First Look: New Jack Rose (R.I.P.) Album

 

The prolific  finger-picking genius had just completed an
album for Thrill Jockey at the time of his death. See a pretty amazing video, below.

 

By Jennifer Kelly

 

Jack Rose, who died last December at the age of 38, was one
of America’s leading acoustic guitar players, an heir to the finger-picking
genius of John Fahey, the mystical orchestrations of Robbie Basho. His career,
though short, was far from unproductive. He released more than 20 full-length
albums over a two-decade period, both as a solo artist and in collaboration
with others. Luck in the Valley (Thrill
Jockey) is his last recording, recorded just months before his death.  

 

Rose was fascinated with the sounds of pre-war blues,
gospel, ragtime and folk. Alongside lyrical raga-blues-flamenco odes like his
lovely “Cathedral et Chartes” he would juxtapose jaunty old-time cake-walk
tunes. He could astonish you with the pure luminous beauty of a guitar flurry
left to hang in the air, but he could also make you tap your foot in time to a
strong but archaic sense of swing. On this album, the third in his self-deprecatingly
named Ditch Trilogy, recorded live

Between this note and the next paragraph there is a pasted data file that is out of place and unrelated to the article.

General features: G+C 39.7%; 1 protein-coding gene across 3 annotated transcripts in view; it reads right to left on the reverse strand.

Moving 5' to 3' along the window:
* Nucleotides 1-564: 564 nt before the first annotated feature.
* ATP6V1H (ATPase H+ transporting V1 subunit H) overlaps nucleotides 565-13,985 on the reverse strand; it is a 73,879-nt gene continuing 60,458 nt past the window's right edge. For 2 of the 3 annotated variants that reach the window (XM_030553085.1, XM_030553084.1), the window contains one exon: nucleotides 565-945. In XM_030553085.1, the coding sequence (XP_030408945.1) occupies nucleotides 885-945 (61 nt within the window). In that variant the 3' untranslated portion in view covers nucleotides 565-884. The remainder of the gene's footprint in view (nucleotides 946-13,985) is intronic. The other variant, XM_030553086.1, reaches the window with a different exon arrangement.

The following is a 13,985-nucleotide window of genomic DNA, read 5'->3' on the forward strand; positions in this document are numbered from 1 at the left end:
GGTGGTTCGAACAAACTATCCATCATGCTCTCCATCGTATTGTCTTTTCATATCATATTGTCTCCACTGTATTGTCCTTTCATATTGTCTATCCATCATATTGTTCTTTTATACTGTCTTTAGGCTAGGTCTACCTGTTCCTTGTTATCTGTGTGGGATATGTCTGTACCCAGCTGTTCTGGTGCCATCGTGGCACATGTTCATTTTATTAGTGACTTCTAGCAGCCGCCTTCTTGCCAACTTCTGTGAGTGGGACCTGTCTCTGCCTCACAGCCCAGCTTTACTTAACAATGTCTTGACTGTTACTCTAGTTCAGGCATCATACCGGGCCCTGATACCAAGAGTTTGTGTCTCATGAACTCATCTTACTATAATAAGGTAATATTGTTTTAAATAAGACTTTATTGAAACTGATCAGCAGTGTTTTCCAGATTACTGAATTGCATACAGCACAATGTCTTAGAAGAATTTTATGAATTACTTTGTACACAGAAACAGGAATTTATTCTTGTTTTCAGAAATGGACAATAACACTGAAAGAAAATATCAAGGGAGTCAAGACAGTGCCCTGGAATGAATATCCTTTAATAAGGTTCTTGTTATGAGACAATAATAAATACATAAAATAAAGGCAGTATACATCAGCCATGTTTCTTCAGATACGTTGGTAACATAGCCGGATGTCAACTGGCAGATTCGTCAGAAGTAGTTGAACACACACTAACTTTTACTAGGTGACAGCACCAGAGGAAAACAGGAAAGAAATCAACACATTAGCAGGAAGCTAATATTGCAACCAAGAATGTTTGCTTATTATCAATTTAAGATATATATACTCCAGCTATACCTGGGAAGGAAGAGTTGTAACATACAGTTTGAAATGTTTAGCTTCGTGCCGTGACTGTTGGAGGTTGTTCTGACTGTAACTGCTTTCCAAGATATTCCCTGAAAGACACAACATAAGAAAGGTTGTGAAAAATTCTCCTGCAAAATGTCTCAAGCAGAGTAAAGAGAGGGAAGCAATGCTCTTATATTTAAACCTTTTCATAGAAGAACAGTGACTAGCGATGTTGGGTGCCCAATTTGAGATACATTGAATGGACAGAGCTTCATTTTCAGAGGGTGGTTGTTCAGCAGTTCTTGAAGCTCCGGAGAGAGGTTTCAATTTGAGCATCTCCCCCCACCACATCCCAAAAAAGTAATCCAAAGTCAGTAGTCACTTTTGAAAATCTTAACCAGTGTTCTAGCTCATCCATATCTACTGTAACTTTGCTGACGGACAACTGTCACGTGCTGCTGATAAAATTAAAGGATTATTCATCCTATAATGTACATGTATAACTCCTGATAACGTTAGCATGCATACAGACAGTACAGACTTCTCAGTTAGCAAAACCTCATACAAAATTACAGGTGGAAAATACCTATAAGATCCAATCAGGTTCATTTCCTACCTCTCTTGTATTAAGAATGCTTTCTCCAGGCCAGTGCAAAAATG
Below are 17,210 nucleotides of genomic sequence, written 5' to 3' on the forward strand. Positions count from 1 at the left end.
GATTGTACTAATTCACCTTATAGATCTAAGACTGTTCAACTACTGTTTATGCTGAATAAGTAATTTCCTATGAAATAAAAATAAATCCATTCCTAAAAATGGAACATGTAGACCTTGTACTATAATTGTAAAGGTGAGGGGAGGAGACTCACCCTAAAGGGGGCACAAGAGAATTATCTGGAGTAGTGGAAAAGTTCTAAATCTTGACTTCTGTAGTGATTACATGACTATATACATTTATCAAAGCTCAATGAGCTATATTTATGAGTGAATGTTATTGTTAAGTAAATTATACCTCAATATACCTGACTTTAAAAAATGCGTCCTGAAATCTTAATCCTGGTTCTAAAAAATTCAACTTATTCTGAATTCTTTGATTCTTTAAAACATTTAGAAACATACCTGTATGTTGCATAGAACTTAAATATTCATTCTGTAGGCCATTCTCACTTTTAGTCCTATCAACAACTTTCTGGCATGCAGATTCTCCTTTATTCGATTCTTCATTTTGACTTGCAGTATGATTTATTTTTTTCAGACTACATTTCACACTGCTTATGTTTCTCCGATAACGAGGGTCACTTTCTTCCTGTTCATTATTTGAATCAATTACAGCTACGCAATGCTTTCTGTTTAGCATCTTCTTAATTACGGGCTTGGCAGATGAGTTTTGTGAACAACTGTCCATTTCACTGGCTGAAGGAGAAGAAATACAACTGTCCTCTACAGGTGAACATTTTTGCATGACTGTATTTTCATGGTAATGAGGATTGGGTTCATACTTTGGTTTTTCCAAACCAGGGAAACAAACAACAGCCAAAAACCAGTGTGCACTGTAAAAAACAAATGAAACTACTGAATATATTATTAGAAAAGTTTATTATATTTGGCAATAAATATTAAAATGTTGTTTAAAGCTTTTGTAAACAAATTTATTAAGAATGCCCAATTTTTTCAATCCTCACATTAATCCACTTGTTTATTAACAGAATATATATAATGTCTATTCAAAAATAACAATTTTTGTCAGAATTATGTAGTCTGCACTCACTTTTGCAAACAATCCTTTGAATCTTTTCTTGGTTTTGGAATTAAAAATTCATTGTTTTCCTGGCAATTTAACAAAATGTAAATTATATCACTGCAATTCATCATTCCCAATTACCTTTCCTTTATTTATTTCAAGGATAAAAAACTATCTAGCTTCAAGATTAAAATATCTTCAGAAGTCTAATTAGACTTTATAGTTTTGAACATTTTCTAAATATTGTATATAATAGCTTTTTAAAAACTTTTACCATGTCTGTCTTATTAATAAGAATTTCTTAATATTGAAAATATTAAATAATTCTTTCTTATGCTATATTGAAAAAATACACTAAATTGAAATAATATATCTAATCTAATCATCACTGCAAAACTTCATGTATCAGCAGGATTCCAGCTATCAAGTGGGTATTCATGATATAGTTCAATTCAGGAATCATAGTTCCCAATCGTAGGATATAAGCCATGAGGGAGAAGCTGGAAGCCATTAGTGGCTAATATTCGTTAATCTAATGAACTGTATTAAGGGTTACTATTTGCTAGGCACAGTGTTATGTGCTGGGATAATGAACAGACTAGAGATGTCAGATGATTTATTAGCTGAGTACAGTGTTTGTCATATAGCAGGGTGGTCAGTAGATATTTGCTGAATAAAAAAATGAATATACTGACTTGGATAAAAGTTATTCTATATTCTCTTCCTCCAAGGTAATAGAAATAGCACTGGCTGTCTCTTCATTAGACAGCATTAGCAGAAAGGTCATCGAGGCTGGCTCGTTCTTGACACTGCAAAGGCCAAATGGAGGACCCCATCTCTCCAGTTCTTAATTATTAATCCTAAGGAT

and quickly with friends, Rose drew upon his arcane knowledge of early 20th century blues. He resurrected classics like Dennis Crumpton and Robert Summers’
“Everybody Ought to Pray Sometimes” and W.C. Handy’s “St. Louis Blues”. He
composed new songs imbued with the rough country swagger, dedicating the
gorgeous opener to “bones” player Percy Danforth, and distilling the backwoods
like 40 proof liquor into “Lick Mountain Ramble.” He brought friends – Fahey scholar
and guitar player Glenn Jones, old-time picker Micah Blue Smalldone, Harmonica
Dan and his frequent abetters the Black Twig Pickers – in to supplement his
dazzling skill. As a result, Luck in the
Valley
has a lived-in, friendly feel, despite its considerable technical
accomplishments.   Whether coaxing
oil-slicked rainbows of ambiguous overtone, as on solo cuts like “Tree in the
Valley” and “Blues for Percy Danforth”, or bouncing along over all-hands
hoe-downs like “Lick Mountain Ramble”, Rose made the difficulty disappear into
a texture of transporting beauty.

 

Jack Rose died far too young, in the very midst of turning
into one of our best guitarists. His last record cannot help but be tinged by
melancholy. And yet there’s a joy here, too, that comes from hearing an
extraordinarily gifted musician working over his craft, surrounded by
well-loved fellow-travellers, and making the complex and difficult sound
casually, unpremeditatedly wonderful.

 

[Photo Credit: Tim Bugbee/Tinnitus Photography]

 

 

 

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